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Childhood Pompe disease: clinical spectrum and genotype in 31 patients

van Capelle, CI; van der Meijden, JC; van den Hout, JMP; Jaeken, J; Baethmann, M; Voit, T; Kroos, MA; ... van der Ploeg, AT; + view all (2016) Childhood Pompe disease: clinical spectrum and genotype in 31 patients. Orphanet Journal of Rare Diseases , 11 , Article 65. 10.1186/s13023-016-0442-y. Green open access

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Abstract

Background: As little information is available on children with non-classic presentations of Pompe disease, we wished to gain knowledge of specific clinical characteristics and genotypes. We included all patients younger than 18 years, who had been evaluated at the Pompe Center in Rotterdam, the Netherlands, between 1975 and 2012, excluding those with the classic-infantile form. None were treated with enzyme replacement therapy at the time of evaluation. We collected information on first symptoms, diagnosis, use of a wheelchair and/or respirator, and enzyme and mutation analysis and assessed muscle strength, pulmonary function, and cardiac parameters. Results: Thirty-one patients participated. Median age at symptom onset was 2.6 years (range 0.5–13y) and at diagnosis 4.0 years. Most first problems were delayed motor development and problems related to limb-girdle weakness. Fatigue, persistent diarrhea and problems in raising the head in supine position were other first complaints. Ten patients were asymptomatic at time of diagnosis. Five of them developed symptoms before inclusion in this study. Over 50 % of all patients had low or absent reflexes, a myopathic face, and scoliosis; 29 % were underweight. Muscle strength of the neck flexors, hip extensors, hip flexors, and shoulder abductors were most frequently reduced. Pulmonary function was decreased in over 48 % of the patients; 2 patients had cardiac hypertrophy. Patients with mutations other than the c.-32–13T > G were overall more severely affected, while 18 out of the 21 patients (86 %) with the c.-32–13T > G/‘null’ genotype were male. Conclusions: Our study shows that Pompe disease can present with severe mobility and respiratory problems during childhood. Pompe disease should be considered in the differential diagnosis of children with less familiar signs such as disproportional weakness of the neck flexors, unexplained fatigue, persistent diarrhea and unexplained high CK/ASAT/ALAT. Disease presentation appears to be different from adult patients. The majority of affected children with GAA genotype c.-32–13T > G/‘null’ appeared to be male.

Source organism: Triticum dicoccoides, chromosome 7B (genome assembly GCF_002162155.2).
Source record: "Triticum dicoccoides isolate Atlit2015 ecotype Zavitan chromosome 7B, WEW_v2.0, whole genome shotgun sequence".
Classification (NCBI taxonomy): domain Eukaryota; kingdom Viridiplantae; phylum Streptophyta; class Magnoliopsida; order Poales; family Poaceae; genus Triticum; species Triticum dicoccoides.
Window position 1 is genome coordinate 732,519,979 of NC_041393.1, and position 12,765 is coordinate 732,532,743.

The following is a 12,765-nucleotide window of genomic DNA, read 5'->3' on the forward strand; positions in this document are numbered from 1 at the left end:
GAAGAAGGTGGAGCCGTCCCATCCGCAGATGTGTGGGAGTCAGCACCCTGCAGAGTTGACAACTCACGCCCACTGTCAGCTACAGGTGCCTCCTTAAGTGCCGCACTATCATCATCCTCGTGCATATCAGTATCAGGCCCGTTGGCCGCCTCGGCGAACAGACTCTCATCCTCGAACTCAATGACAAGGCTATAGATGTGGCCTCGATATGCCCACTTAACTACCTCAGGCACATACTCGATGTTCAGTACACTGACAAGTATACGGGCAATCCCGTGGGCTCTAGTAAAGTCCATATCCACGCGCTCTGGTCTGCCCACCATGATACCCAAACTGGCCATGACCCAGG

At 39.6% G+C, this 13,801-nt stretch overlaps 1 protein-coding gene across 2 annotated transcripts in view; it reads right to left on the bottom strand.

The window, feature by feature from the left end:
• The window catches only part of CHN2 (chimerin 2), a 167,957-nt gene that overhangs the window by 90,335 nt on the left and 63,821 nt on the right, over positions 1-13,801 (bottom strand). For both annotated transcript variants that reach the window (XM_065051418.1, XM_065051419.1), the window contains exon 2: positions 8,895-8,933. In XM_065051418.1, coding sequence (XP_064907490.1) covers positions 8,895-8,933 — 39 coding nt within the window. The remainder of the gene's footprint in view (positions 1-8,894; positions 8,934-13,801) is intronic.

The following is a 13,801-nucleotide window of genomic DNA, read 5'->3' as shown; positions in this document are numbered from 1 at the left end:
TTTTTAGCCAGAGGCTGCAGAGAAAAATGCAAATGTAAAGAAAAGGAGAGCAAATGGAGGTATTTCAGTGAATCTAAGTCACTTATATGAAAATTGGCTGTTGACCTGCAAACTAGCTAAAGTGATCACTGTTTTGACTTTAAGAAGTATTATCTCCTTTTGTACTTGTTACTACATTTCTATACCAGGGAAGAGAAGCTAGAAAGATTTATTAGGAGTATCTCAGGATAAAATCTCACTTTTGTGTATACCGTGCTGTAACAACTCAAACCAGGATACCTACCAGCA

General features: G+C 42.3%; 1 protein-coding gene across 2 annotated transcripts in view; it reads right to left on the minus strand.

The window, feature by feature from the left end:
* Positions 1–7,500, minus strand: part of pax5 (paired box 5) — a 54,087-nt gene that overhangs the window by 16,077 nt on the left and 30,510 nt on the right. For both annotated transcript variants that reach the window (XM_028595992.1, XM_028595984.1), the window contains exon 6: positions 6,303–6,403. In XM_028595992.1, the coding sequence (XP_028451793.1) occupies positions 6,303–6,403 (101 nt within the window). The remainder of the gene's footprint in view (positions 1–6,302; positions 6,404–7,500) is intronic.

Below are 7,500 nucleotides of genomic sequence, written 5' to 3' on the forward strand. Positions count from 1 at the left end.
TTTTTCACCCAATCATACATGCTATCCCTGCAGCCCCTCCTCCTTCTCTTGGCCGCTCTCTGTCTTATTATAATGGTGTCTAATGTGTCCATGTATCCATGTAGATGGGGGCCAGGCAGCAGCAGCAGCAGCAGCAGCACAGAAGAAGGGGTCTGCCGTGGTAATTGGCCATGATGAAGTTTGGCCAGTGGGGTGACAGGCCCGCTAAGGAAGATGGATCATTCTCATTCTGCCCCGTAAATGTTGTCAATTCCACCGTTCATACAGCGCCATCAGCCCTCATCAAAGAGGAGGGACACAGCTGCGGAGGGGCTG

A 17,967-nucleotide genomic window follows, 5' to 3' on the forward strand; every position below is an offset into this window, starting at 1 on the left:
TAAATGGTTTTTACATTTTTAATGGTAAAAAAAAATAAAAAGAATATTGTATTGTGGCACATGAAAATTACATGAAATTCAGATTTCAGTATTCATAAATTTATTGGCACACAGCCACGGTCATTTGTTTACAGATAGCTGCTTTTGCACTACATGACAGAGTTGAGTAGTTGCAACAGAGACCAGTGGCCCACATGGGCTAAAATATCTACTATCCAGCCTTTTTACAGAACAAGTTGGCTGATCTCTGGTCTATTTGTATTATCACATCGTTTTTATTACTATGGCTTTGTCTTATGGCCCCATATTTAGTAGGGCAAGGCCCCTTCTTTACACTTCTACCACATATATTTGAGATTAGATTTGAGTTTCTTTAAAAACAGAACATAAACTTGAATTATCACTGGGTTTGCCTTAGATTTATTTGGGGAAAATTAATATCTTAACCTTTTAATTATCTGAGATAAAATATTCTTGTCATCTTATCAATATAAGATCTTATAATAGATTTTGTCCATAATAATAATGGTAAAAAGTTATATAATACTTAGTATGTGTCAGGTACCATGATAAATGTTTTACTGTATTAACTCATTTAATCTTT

Type: Article
Title: Childhood Pompe disease: clinical spectrum and genotype in 31 patients
Open access status: An open access version is available from UCL Discovery
DOI: 10.1186/s13023-016-0442-y
Publisher version: http://doi.org/10.1186/s13023-016-0442-y
Language: English
Additional information: Copyright © 2016 van Capelle et al. Open Access This article is distributed under the terms of the Creative Commons Attribution 4.0 International License (http://creativecommons.org/licenses/by/4.0/), which permits unrestricted use, distribution, and reproduction in any medium, provided you give appropriate credit to the original author(s) and the source, provide a link to the Creative Commons license, and indicate if changes were made. The Creative Commons Public Domain Dedication waiver (http://creativecommons.org/publicdomain/zero/1.0/) applies to the data made available in this article, unless otherwise stated.
Keywords: Pompe disease, Childhood, Clinical spectrum, Genotype, Natural course
UCL classification: UCL
UCL > Provost and Vice Provost Offices
UCL > Provost and Vice Provost Offices > School of Life and Medical Sciences
UCL > Provost and Vice Provost Offices > School of Life and Medical Sciences > Faculty of Brain Sciences
UCL > Provost and Vice Provost Offices > School of Life and Medical Sciences > Faculty of Brain Sciences > UCL Queen Square Institute of Neurology
UCL > Provost and Vice Provost Offices > School of Life and Medical Sciences > Faculty of Population Health Sciences
UCL > Provost and Vice Provost Offices > School of Life and Medical Sciences > Faculty of Population Health Sciences > UCL GOS Institute of Child Health
UCL > Provost and Vice Provost Offices > School of Life and Medical Sciences > Faculty of Population Health Sciences > UCL GOS Institute of Child Health > Developmental Neurosciences Dept
URI: https://discovery.ucl.ac.uk/id/eprint/10050771
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